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In the Power of the Father

The Latin phrase patria potestas means “the power of the father” and in the culture of first century Rome, to come under patria potestas was to be completely under a father’s control. This ensured, at the most basic level, protection, provision, and inheritance for a child. Unfortunately, not everyone had a father, and most certainly, not everyone had a good one. Likewise, not everyone had a child. An affluent adult who desired an heir might consider adoption. The most likely candidate to be adopted was an adolescent slave with whom there was already an established relationship, but any well-to-do Roman citizen could choose to adopt anyone, even another adult.

The adoption process under Roman law included three steps, all carried out in a public forum. The adopter was asked if he would accept the adoptee as his legal heir. The adoptee was asked if he agreed to be adopted. Finally, the people, acting as witnesses, were asked if they would approve the adoption. Upon completion of the process, the adopted person started a completely new life and came into patria potestas, “the power of the father,” and gained all the rights and privileges of a fully legitimate member of the family. And the entire world of the adoptee came under the power of the father. With a new identity and new name, any debts owed were paid in full by the father and if anything was owed to the adoptee, the father would collect on their behalf. For the adoptee, the provision and protection of the father was theirs, and they would inherit a sizeable estate upon the father’s death. And best of all, a legal adoption was absolutely irrevocable. There was no set of circumstances where it could be “undone.”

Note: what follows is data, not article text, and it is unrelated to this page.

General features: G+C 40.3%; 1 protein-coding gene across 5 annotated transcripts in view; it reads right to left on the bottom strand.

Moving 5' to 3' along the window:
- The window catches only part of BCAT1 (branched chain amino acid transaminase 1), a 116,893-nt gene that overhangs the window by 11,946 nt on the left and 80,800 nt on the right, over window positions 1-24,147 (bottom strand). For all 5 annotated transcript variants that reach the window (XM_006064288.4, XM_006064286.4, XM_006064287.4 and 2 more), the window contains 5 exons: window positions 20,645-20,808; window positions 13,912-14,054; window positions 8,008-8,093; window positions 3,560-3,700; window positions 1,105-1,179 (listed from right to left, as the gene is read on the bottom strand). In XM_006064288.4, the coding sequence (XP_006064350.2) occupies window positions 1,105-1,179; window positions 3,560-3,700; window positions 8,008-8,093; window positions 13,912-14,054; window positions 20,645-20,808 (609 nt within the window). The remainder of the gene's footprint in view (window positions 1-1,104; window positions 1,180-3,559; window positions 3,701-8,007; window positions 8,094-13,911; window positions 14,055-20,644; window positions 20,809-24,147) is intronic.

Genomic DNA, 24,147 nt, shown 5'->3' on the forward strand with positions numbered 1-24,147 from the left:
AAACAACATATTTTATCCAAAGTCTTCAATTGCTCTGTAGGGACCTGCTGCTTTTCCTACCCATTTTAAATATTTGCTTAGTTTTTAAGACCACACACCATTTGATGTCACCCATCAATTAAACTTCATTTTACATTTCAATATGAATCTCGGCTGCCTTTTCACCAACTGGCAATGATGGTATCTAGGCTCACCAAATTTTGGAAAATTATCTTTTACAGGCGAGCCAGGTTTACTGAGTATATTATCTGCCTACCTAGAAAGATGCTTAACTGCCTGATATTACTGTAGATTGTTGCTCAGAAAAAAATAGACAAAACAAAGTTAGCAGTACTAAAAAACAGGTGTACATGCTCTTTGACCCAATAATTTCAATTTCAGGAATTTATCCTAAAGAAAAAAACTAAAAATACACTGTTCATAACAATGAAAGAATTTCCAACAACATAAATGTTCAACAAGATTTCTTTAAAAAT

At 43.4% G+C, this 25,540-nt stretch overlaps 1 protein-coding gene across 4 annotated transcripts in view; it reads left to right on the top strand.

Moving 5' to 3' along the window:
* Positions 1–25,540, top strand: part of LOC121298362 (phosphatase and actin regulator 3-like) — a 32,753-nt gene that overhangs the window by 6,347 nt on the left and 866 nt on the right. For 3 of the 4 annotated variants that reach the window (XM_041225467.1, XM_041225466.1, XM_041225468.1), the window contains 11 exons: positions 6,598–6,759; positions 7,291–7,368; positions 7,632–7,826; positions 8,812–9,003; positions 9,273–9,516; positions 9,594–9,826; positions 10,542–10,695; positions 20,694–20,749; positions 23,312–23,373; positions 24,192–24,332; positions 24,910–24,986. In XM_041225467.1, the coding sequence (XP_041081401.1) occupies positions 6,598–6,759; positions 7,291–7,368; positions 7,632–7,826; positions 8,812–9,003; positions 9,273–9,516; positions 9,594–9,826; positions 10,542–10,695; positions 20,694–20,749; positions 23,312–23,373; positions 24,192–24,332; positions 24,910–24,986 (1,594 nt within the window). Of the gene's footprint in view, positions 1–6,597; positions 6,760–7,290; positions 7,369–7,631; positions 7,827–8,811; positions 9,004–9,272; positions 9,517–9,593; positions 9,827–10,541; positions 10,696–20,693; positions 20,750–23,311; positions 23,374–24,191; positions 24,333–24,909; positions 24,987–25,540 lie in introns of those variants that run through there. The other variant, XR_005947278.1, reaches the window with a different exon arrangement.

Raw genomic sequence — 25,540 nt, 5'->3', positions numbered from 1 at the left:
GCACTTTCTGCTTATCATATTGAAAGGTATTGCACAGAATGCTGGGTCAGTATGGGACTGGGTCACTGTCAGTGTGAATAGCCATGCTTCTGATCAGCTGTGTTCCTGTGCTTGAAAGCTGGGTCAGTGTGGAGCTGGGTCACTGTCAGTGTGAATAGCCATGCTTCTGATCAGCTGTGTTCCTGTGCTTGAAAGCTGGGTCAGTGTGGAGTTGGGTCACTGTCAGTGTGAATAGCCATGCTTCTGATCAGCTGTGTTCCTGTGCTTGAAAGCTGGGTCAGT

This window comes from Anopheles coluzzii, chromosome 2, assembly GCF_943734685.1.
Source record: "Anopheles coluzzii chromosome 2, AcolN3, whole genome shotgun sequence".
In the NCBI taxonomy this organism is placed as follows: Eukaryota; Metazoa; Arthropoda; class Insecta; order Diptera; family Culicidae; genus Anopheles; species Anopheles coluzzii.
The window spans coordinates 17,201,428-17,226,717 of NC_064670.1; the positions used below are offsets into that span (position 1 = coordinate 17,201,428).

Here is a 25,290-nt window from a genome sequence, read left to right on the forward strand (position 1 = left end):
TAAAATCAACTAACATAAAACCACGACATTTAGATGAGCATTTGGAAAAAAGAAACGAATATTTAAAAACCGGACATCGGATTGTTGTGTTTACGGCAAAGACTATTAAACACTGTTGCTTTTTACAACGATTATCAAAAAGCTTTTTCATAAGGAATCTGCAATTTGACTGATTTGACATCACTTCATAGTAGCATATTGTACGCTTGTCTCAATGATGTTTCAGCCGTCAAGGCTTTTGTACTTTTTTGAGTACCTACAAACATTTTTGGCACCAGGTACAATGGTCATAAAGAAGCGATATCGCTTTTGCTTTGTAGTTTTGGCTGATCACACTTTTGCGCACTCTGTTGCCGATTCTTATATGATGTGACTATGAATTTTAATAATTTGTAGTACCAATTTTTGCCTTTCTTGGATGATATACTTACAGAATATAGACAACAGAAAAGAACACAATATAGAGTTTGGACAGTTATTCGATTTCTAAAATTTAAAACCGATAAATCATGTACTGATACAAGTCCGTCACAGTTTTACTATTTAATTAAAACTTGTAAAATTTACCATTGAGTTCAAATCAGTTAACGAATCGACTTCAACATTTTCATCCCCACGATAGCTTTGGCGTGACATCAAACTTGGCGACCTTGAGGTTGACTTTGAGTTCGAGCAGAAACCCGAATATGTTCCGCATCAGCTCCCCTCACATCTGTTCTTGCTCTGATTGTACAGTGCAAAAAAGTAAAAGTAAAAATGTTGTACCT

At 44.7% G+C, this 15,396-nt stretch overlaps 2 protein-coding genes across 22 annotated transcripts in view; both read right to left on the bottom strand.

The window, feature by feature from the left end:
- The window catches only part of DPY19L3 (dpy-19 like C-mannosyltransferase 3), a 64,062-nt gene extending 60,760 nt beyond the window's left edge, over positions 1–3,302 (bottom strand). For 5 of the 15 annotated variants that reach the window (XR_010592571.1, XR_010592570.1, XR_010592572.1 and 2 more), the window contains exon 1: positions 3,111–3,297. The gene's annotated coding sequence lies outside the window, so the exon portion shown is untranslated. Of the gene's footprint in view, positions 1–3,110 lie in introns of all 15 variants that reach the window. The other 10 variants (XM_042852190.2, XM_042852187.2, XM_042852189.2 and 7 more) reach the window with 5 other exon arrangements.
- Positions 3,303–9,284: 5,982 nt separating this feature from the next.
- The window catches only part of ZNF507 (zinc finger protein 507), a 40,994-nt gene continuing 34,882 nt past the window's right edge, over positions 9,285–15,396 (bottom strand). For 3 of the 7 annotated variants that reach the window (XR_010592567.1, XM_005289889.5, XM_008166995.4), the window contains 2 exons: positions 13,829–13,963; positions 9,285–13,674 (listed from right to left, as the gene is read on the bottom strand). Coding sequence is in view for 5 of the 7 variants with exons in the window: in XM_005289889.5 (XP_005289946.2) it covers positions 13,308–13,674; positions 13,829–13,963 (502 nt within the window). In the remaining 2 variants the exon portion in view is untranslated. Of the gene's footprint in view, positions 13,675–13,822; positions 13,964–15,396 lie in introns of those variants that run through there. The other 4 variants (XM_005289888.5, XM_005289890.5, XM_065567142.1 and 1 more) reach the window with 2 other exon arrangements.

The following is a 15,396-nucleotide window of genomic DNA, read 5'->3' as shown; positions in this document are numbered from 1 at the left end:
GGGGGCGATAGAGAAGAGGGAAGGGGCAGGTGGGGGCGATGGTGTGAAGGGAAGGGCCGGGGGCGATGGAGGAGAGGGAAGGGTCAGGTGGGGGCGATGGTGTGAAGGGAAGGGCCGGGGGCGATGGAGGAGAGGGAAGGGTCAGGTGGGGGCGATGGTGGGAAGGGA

No wonder the New Testament writers loved to apply this metaphor to our new lives in Christ. All the nuances of first century Roman adoption neatly translate into our relationship with our adopted Father and His family. The massive sin debt we owe is taken on by the father and paid in full. Anything owed to us, He will collect, and any harm ever done to us, He will repay. His provision for our needs is graciously guaranteed, and as full members of His family, our adoption can never be revoked. Never.

As if all of this wasn’t enough, our adoption into God’s family, just as in Roman times, gives us the “full rights of sons and daughters.” This means we have an inheritance waiting for us and we are joint-heirs with Jesus. Imagine that! Once a lowly no-name with a sin debt I couldn’t possibly pay, I am now a daughter of the King with the cattle on a thousand hills. He will never abandon me. He will never betray me. My whole life is in His gracious hand. I am His forever.

While the Romans had their reasons for adopting a lowly slave and making him an heir, the fact remains that our Father extends patria potestas to us because ultimately He is love and everything He does is drawn from that deep well. And there is no better place to be than in the power of this Father.

And we get to call Him Daddy.


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